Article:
Thursday, March 15, 2012 | 2 a.m.
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Las Vegas Sun reporters Taylor Bern and Ray Brewer take a look at the UNLV basketball team's opening round opponent in the NCAA Tournament — Pac-12 tournament champions Colorado.
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ALBUQUERQUE — Colorado’s march into the tournament started with a sloppy, forgettable 53-41 victory against Utah on March 7.
The 6-seed Buffaloes shot 9 percent behind the free-throw line and just 35 percent from the floor in their Pac-12 tournament debut, but those kinds of numbers were good enough to dispatch 11th-seeded Utah.
There was no sign that night that three days later, Colorado would be cutting down the nets.
In a down year for the entire conference, the Buffs faced 4-seed Arizona, another team that needed the victory just to dance. And in a final that no spectator will ever tell their grandkids about, Colorado survived 53-51.
That’s all that really matters. The Buffs won four games in four days, albeit against woeful competition, and that gives them the right to try to wreak havoc on brackets across the country.
Here’s a closer look 11-seed Colorado:
RPI: 61; SOS: 72; Top-50 record: 2-3 (all against UNLV common opponents); 51-100 record: 6-5; No bad losses.
Points: Carlon Brown, 12.6
Rebounds/Blocks/Steals: Andre Roberson, 11.1/1.9/1.2
Assists: Nate Tomlinson, 3.1
Roberson is a force down low, a similar type of athlete to UNLV’s Mike Moser, but he plays mostly in the interior. His 11.1 rebounds per game rank fourth in the country, just two spots ahead of New Mexico’s Drew Gordon (10.9) and five spots ahead of Moser (10.6). He shoots a little better than 50 percent from the floor and he’s efficient with his 3-pointers, attempting less than 50 this year and hitting 37.5 percent.
Aside from him, Colorado has starter Austin Dufault and reserve Shane Harris-Tunks as its primary weapons inside. Dufault averages 10.9 points and 4.5 rebounds per game, both career highs for the 6-foot-9 senior. He has good quickness for his size, which allows Colorado to push the tempo with him in the game. Harris-Tunks is more of a traditional center at 6-foot-11, 245 pounds.
This is Brown’s team, as he demonstrated in the Pac-12 tournament. Over the four-game stretch that punched Colorado’s ticket to Albuquerque, he averaged 15.8 points and 4.8 rebounds per game while shooting 50 percent from the floor. Brown, a transfer from Utah who nearly committed to UNLV out of high school, can control the game at any tempo, but for the most part the Buffs try to push the ball. “We have athletes just like (the Rebels) do,” Brown said.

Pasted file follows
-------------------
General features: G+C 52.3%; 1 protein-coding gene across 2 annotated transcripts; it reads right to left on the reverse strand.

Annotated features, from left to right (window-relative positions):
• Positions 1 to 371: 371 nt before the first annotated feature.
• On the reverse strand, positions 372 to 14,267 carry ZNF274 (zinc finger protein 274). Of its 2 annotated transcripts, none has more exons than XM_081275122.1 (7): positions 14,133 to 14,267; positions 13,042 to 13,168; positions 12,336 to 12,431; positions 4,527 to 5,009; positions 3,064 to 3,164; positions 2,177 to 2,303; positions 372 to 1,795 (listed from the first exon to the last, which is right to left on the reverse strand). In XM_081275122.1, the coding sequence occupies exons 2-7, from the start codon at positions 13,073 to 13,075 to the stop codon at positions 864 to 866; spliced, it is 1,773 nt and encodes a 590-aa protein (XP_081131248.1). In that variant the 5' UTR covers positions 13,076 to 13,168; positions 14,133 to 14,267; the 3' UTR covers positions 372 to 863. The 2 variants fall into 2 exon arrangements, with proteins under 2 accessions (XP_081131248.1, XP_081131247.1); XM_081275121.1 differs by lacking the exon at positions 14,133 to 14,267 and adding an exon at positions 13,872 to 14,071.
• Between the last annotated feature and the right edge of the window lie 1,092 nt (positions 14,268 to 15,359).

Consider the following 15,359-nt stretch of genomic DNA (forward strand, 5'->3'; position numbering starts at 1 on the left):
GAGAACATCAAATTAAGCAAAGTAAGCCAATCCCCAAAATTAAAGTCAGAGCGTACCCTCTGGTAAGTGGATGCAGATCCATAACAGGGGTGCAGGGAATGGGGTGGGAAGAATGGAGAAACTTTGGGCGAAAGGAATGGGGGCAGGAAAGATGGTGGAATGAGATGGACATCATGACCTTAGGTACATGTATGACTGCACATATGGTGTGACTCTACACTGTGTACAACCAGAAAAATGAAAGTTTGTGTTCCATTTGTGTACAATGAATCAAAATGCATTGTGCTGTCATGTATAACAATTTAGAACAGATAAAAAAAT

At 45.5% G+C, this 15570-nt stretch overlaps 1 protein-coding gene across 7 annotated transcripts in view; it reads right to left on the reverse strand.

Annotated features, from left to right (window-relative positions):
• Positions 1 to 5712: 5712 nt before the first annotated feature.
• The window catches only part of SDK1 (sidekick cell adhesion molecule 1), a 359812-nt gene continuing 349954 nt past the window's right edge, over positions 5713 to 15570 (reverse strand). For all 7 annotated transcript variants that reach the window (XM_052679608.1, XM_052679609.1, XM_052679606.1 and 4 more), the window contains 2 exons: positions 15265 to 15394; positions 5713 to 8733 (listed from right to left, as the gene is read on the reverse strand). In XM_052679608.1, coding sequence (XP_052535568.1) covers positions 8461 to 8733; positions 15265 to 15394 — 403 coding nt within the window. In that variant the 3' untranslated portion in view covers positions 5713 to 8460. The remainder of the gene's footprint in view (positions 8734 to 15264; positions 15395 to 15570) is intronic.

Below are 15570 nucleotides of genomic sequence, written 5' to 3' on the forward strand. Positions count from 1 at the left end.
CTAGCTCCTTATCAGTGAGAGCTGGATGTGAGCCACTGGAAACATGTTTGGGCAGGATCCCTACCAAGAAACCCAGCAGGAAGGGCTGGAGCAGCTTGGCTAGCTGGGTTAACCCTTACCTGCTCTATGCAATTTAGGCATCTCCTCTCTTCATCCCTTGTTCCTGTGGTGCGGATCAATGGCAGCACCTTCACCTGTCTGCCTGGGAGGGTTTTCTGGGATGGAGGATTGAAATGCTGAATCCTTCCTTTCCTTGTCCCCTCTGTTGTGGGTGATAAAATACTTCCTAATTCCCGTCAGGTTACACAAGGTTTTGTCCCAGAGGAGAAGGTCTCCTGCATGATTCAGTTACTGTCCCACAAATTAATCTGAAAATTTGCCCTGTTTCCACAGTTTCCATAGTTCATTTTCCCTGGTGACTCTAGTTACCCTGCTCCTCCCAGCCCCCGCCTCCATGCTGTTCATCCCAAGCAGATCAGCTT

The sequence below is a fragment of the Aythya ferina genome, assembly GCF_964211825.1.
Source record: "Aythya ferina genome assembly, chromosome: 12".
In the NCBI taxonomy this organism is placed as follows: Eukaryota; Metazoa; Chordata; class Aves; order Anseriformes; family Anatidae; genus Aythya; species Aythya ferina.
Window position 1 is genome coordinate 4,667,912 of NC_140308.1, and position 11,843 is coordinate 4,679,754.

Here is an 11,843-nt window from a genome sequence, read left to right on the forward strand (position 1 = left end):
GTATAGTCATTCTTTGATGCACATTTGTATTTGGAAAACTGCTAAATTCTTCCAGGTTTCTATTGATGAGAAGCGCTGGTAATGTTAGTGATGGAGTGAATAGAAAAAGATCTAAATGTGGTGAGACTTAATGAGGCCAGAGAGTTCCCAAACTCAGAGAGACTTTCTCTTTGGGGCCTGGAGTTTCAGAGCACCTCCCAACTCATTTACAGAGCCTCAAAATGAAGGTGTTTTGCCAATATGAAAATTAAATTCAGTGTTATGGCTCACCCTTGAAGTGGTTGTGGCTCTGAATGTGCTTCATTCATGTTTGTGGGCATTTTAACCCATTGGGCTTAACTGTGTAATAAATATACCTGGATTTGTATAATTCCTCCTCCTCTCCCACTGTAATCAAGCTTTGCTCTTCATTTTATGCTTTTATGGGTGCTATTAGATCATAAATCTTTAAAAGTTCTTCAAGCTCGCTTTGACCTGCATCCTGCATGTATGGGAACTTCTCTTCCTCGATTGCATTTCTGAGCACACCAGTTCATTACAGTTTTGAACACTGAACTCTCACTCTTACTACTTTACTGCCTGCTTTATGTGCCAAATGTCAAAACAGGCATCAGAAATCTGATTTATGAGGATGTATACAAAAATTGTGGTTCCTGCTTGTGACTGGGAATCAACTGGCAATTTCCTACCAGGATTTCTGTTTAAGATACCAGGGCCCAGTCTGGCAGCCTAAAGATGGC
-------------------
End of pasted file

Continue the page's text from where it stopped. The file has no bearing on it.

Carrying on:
Starting alongside Brown is senior point guard Nate Tomlinson and freshman guard Spencer Dinwiddie, a high school teammate with UNLV’s Justin Hawkins. Tomlinson is the steady(-ish) hand of the Buffs and Dinwiddie is the second in command at point while also scoring 10.2 points per game. He should be solid for Colorado in the future, but it will be interesting to see how he handles the NCAA Tournament stage.
Off the bench, Colorado has Askia Booker (8.7 points per game) and little-used Jeremy Adams and Sabatino Chen, who was just cleared to play after coming off an ankle injury.
Which Carlon Brown will show up? The one who tore through the Pac-12 tournament and led Colorado to the Dance, or the one who averaged less than seven points in the middle of a 3-3 stretch for the Buffs.
He’s got some streaky tendencies, and if he’s off, the Rebels may run away. The tricky thing for Colorado is that they don’t really have any indications of how he’ll play until the game is under way.
“To be honest, the way Carlon approached every day and every game, I didn’t really know he was in a slump,” Dufault said. “He still had his confidence.”
Colorado is streaking, and after the nation saw UConn’s run last year through both the Big East and NCAA tournaments, there’s a sudden faith in conference tournament champs. That hasn’t always been the case, and tired legs are the reason why. That might plague Colorado, and even if the rest of the team is fresh, the Buffs need Brown at the top of his game to have a chance.